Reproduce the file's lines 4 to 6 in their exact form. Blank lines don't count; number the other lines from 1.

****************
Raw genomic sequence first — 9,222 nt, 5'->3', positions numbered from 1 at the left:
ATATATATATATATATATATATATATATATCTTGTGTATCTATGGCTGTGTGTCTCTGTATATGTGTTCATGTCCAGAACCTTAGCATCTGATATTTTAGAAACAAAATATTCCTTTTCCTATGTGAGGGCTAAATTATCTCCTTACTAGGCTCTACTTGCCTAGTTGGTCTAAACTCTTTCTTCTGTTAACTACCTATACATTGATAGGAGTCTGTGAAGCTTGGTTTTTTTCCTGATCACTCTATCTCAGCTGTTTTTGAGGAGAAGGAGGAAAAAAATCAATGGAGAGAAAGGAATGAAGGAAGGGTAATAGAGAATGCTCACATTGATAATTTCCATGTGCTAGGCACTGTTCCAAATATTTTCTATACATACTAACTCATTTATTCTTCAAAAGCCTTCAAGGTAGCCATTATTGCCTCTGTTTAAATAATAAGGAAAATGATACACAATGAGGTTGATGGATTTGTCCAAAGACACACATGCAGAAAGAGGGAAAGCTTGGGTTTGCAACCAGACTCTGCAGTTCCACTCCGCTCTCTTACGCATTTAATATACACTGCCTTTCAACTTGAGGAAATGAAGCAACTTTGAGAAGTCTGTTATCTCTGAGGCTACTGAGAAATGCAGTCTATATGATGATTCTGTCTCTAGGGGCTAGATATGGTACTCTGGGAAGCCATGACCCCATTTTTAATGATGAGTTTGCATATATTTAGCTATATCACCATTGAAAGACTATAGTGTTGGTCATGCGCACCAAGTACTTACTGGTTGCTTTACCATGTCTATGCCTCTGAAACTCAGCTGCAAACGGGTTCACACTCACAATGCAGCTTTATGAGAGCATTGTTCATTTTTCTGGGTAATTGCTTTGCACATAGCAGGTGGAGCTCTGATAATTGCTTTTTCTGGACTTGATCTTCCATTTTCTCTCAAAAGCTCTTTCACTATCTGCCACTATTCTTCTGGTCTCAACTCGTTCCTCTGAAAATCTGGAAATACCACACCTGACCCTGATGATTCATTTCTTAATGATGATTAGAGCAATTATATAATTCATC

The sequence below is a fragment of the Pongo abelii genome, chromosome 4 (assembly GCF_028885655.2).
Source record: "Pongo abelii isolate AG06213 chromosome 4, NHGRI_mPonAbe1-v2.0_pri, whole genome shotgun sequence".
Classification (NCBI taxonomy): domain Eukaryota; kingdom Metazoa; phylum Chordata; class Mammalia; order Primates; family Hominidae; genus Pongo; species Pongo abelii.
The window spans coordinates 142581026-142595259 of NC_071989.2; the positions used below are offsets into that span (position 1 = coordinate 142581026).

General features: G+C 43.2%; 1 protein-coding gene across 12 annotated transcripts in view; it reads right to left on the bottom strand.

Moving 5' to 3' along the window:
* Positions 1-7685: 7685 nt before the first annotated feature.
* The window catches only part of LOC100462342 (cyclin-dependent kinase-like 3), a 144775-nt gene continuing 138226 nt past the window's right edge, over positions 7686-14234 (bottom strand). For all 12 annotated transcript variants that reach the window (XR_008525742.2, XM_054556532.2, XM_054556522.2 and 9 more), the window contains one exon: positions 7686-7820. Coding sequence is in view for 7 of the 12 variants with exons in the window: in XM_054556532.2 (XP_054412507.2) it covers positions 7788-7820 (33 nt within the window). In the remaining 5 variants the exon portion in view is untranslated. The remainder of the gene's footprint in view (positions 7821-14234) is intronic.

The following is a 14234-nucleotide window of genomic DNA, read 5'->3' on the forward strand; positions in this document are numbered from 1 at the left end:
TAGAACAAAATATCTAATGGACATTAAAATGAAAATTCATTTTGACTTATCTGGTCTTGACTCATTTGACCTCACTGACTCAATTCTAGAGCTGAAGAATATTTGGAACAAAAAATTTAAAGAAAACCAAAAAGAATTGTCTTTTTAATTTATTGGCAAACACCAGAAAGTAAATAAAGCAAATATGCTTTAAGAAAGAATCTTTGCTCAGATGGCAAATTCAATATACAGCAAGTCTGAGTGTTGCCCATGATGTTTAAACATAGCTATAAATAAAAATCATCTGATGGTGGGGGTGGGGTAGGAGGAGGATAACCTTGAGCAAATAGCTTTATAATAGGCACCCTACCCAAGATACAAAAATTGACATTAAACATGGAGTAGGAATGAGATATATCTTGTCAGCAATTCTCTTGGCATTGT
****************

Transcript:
Source record: "Pongo abelii isolate AG06213 chromosome 4, NHGRI_mPonAbe1-v2.0_pri, whole genome shotgun sequence".
Classification (NCBI taxonomy): domain Eukaryota; kingdom Metazoa; phylum Chordata; class Mammalia; order Primates; family Hominidae; genus Pongo; species Pongo abelii.
The window spans coordinates 142581026-142595259 of NC_071989.2; the positions used below are offsets into that span (position 1 = coordinate 142581026).